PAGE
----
I.The other day, while looking for books to buy my future nephew, I recalled The Real Mother Goose, a classic I had loved as a kid. I could conjure the cover, with its illustration of a witch and a baby, riding a giant, flying bird (a goose, I guess). And the border was checkered – the squares were black and white. I remembered the size of the book in my small hands, and the texture of its cover, and the thickness of the pages inside. It thrilled me to think that my sister’s son might hold this book, and love it, like I had.For a period, novelist Katherine Taylor brought The Mystery Guest by Gregoire Bouillier to dinner parties. “Wine is boring,” she told me. “Books last longer.” Later, she took to giving everyone Arlington Park by Rachel Cusk, which, she said, “is not as dinner-party appropriate, but it was a gorgeous and largely overlooked book I thought my clever friends should read.” Now Ms. Taylor has moved onto handing out Maurice Sendak’s The Nutshell Library.My husband and I met and became friends in the summer of 2000 as coworkers at Book Soup. At the end of the summer, when I was due to return to Oberlin College in Ohio, he gave me a copy of Goodbye Columbus. On the first page, he had written a note: “Edan – For the summer. Thanks. Patrick.” Of course we got married.I love giving and getting books as gifts, and I’ve been wondering lately how the digital age will alter this ritual. Don’t get me wrong: I am not against the electronic book. As others have pointed out, ebooks will most likely inspire consumers to be more adventurous in their reading tastes. Nothing will go out of print, and the convenience is obvious. (I kind of want to read Infinite Jest on my iPhone – imagine how light it would be. Wait a minute… I don’t have an iPhone!) Once DRM goes away, and it will, the pass-it-on aspect of books will just explode. Book as mp3. Book as gossip. (If only that sexual astrology paperback we passed around in ninth grade had been digital…) In general, the ebook is a good thing for readers and writers. I prefer reading paperback novels, but if someone wants to read the book I’m writing on a fancy device, that sounds okay.So, let me make this clear: I’m not announcing the purity of print books over their digital brethren. I don’t want to wax poetic (not too much, anyway) about the sensual pleasures of print books, how they feel and smell, the weight of them – although that must account for something, because what fun will it be to receive an ebook for your birthday? Will anyone even bother? The emergence of a new technology implies the death of another, and the rise of the ebook could mean that no one will ever again give you a novel for hosting a dinner party. I think I’m in mourning.II.Why do people give books as gifts, anyway? I don’t mean just any book, but a specific book. Why did Patrick give me that copy of Philip Roth’s first novel? What did it imply?Last week, a woman came into the bookstore to get a copy of A Sport and a Pastime by James Salter. She said she always gives it as a gift to people she’s getting to know. Those who love the novel as much as she does become her friends for life.I have a friend who likes to give Milan Kundera’s The Unbearable Lightness of Being to women he’s interested in romantically. I told him he shouldn’t be dating anyone who hasn’t already read it.For many of us, books are cultural signifiers: if you like this, you will like that, and I will like you. A book serves as an aesthetic litmus test, a conversation starter, a way to understand one another through a third party. The act of giving someone a book is an important performance; it’s not just the book, but the exchange itself, and that’s why a digital copy won’t mean as much. You could email someone a love letter, but if you write it by hand… Well then.So, this: Reading is both a public and private act. It’s private in the sense that no amount of discourse can mirror or capture the intimate experience a reader has with a book and its author. But that discourse is precisely why it’s public – the blog posts, the reviews, the conversations over coffee, all of that affects and informs your reading experience. When you give someone a book you love, you’re inviting them to understand a private encounter you had with a text. It’s the fusing of the public and the private, the social and the intimate.III.I’ve recently realized that I’m also mourning reading in public, because e-readers will change that game as well. If a book is a cultural signifier, then the act of reading a book in public conveys important information to other readers. I always check out what people are reading: in coffee houses, at the beach, in bars, on airplanes. I am taking note, I am building a reader’s identity. It’s like – what kind of jeans is your soul wearing? It saddens me deeply to think about how this kind of signal will be lost with the popularity of ebook devices. What can an anonymous Kindle tell me about your inner life, and about what entertains you?Of course, the privacy of an e-reader is appealing, too. There are times when I want my private experience of reading to be just that – private. With a Kindle, I could read Stephenie Meyer on the bus without embarrassment. When I’m reading David Foster Wallace on my (nonexistent) iPhone, I won’t have to worry about some geeky douchebag hitting on me.Again, I see the value of this new technology. I get it. I just can’t seem to let go of what will be lost…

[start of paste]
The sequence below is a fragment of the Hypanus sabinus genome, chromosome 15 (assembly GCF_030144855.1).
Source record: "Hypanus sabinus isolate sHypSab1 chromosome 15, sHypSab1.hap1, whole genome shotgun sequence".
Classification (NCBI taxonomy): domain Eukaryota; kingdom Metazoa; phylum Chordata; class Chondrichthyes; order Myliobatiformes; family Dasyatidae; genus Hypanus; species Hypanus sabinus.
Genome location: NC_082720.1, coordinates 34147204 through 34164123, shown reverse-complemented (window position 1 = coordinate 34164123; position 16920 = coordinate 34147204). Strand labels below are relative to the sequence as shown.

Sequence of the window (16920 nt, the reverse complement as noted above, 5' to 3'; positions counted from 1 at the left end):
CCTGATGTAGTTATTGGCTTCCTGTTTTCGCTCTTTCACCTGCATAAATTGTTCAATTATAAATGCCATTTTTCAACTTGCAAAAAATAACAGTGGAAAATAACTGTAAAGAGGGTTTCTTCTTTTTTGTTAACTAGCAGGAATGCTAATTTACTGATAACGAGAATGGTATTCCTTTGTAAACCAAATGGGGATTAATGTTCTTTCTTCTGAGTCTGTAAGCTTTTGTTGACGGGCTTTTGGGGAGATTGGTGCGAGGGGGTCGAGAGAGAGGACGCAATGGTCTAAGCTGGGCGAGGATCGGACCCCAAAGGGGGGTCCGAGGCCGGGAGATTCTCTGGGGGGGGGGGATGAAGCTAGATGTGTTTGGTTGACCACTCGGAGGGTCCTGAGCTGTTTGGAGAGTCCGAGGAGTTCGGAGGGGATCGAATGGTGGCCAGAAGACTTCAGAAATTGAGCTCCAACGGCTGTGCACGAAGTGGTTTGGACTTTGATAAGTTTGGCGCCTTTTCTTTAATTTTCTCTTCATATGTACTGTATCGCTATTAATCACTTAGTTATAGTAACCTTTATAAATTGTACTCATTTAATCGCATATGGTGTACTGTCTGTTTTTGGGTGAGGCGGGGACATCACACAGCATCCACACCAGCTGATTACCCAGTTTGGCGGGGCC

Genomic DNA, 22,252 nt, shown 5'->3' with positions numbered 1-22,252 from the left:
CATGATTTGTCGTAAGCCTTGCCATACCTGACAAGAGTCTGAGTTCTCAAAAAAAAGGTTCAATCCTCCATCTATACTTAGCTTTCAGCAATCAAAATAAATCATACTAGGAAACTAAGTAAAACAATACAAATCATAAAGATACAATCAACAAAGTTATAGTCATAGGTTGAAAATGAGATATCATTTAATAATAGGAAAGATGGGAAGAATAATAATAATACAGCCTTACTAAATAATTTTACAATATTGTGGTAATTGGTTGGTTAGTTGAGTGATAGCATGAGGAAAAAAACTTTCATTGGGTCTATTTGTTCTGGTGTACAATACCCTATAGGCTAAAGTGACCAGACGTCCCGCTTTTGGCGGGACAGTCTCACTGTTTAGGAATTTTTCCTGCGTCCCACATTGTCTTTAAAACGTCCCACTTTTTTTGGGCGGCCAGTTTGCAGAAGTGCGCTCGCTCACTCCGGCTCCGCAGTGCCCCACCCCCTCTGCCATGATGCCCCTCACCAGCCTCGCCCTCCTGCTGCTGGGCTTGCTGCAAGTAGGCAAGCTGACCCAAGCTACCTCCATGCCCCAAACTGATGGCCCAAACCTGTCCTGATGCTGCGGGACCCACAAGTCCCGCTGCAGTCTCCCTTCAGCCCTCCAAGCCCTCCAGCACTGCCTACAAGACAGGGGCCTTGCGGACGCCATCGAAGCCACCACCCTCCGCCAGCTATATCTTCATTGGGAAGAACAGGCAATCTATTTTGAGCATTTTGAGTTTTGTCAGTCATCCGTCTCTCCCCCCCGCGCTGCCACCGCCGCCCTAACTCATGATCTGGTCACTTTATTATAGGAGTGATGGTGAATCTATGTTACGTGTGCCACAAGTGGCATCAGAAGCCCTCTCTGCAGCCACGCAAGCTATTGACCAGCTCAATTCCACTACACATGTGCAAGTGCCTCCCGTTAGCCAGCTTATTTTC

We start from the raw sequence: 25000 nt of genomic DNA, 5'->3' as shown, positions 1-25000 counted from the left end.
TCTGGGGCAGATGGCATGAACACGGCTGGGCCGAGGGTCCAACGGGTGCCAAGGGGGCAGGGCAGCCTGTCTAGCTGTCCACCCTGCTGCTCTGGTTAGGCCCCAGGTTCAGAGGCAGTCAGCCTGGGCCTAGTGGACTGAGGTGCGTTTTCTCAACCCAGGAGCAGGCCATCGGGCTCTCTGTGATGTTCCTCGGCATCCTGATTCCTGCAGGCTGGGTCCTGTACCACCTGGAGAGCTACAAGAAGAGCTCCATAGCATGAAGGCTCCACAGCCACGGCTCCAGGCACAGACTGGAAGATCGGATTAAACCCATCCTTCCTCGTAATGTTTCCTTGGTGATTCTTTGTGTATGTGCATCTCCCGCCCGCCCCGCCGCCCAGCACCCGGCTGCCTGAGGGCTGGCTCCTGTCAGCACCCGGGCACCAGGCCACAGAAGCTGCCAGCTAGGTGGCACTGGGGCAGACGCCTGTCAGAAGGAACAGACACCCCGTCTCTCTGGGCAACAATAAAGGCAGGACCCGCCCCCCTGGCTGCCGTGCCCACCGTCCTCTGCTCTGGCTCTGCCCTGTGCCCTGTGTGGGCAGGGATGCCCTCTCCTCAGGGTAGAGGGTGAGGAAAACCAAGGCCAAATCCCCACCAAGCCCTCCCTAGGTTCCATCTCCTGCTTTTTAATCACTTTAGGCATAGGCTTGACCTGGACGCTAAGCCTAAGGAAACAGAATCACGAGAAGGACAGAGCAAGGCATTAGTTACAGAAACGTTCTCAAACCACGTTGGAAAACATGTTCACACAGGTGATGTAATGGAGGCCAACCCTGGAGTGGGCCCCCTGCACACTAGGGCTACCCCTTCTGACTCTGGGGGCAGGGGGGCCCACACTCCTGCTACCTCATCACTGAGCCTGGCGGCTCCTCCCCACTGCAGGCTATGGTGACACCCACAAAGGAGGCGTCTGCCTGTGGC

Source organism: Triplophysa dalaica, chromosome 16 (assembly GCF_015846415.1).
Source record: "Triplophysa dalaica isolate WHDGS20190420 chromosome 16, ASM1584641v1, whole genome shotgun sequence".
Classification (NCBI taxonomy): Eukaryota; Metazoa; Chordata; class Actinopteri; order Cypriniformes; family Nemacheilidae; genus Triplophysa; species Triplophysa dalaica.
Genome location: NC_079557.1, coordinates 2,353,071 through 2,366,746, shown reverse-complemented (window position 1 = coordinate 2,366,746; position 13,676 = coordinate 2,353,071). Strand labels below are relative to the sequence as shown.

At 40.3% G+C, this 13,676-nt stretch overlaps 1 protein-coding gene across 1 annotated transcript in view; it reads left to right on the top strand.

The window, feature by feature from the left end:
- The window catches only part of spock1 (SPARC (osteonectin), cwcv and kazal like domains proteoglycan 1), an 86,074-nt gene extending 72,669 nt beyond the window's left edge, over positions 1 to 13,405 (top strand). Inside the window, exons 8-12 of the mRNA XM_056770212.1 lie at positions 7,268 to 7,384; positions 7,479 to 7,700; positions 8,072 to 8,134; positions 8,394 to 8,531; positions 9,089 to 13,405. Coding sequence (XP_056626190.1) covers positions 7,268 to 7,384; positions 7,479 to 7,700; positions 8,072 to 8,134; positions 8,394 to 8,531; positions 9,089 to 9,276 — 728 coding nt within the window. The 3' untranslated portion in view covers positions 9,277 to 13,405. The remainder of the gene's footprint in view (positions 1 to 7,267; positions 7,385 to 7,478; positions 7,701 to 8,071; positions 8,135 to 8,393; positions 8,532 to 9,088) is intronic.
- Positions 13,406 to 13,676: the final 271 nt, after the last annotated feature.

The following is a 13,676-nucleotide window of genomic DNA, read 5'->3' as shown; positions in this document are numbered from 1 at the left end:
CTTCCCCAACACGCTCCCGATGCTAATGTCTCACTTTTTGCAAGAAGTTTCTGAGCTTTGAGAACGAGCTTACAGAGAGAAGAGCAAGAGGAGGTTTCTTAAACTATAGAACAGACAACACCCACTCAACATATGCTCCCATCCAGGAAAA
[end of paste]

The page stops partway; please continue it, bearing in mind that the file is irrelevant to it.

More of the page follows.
A pair of interesting addenda to my post on Amazon from earlier in the month:The online bookselling giant went ahead and snapped up the piece of book cataloging site Shelfari that it didn’t already own.As we had noted, after buying AbeBooks, Amazon suddenly owned the two big rivals in the book cataloging space, Shelfari and LibraryThing, and since, to this observer, it seemed like combining the two sites would be a non-starter, Amazon was likely to throw its weight behind one or the other. Unsurprisingly, Amazon picked Shelfari, as Tim Spalding, LibraryThing’s founder, has long been wary of Amazon (though not hostile towards it). As TechCrunch speculates, Amazon may divest its shares of LibraryThing, and I’d guess that Spalding wouldn’t mind that too much.Secondly, bookfinder.com, the extremely comprehensive used book search engine (now owned by Amazon via its purchase of AbeBooks), has released its annual report on the most sought after out-of-print and hard-to-find books over the last year. Once again, Madonna’s relic from the 1990s, Sex, tops the list. But from there the list gets very eclectic and interesting, with books like Bob Dylan’s Drawn Blank, The Jerusalem Bible illustrated by Salvador Dali, and Bruce Davidson’s photo book Subway. The report also has lists by genre and offers up a little background on some of the more interesting titles.